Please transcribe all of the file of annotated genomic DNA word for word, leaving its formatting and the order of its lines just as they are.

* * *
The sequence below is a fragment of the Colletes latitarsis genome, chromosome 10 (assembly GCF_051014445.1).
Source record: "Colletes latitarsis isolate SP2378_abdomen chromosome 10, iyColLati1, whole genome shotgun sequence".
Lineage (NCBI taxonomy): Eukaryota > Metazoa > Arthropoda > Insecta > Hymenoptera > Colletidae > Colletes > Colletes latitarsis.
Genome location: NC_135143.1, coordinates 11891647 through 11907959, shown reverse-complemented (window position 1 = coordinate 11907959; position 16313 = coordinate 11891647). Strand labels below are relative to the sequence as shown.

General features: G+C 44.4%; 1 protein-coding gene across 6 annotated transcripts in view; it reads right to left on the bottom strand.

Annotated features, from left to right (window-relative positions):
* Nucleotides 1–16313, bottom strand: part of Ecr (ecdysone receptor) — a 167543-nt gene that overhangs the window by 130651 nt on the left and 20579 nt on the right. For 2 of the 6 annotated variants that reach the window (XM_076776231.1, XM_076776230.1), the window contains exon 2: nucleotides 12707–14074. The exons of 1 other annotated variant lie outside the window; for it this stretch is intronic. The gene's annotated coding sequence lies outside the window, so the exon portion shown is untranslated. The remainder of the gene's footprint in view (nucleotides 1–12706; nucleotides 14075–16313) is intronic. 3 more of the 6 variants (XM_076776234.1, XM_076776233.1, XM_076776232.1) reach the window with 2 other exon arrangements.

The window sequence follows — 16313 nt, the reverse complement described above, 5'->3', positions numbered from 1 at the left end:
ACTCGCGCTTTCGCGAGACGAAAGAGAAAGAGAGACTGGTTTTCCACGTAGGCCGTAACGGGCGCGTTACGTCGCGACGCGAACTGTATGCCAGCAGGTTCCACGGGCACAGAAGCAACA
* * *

The sequence below is a fragment of the Colletes latitarsis genome, chromosome 10 (assembly GCF_051014445.1).
Source record: "Colletes latitarsis isolate SP2378_abdomen chromosome 10, iyColLati1, whole genome shotgun sequence".
Lineage (NCBI taxonomy): Eukaryota > Metazoa > Arthropoda > Insecta > Hymenoptera > Colletidae > Colletes > Colletes latitarsis.
Genome location: NC_135143.1, coordinates 11891647 through 11907959, shown reverse-complemented (window position 1 = coordinate 11907959; position 16313 = coordinate 11891647). Strand labels below are relative to the sequence as shown.

General features: G+C 44.4%; 1 protein-coding gene across 6 annotated transcripts in view; it reads right to left on the bottom strand.

Annotated features, from left to right (window-relative positions):
* Nucleotides 1–16313, bottom strand: part of Ecr (ecdysone receptor) — a 167543-nt gene that overhangs the window by 130651 nt on the left and 20579 nt on the right. For 2 of the 6 annotated variants that reach the window (XM_076776231.1, XM_076776230.1), the window contains exon 2: nucleotides 12707–14074. The exons of 1 other annotated variant lie outside the window; for it this stretch is intronic. The gene's annotated coding sequence lies outside the window, so the exon portion shown is untranslated. The remainder of the gene's footprint in view (nucleotides 1–12706; nucleotides 14075–16313) is intronic. 3 more of the 6 variants (XM_076776234.1, XM_076776233.1, XM_076776232.1) reach the window with 2 other exon arrangements.

The window sequence follows — 16313 nt, the reverse complement described above, 5'->3', positions numbered from 1 at the left end:
ACTCGCGCTTTCGCGAGACGAAAGAGAAAGAGAGACTGGTTTTCCACGTAGGCCGTAACGGGCGCGTTACGTCGCGACGCGAACTGTATGCCAGCAGGTTCCACGGGCACAGAAGCAACA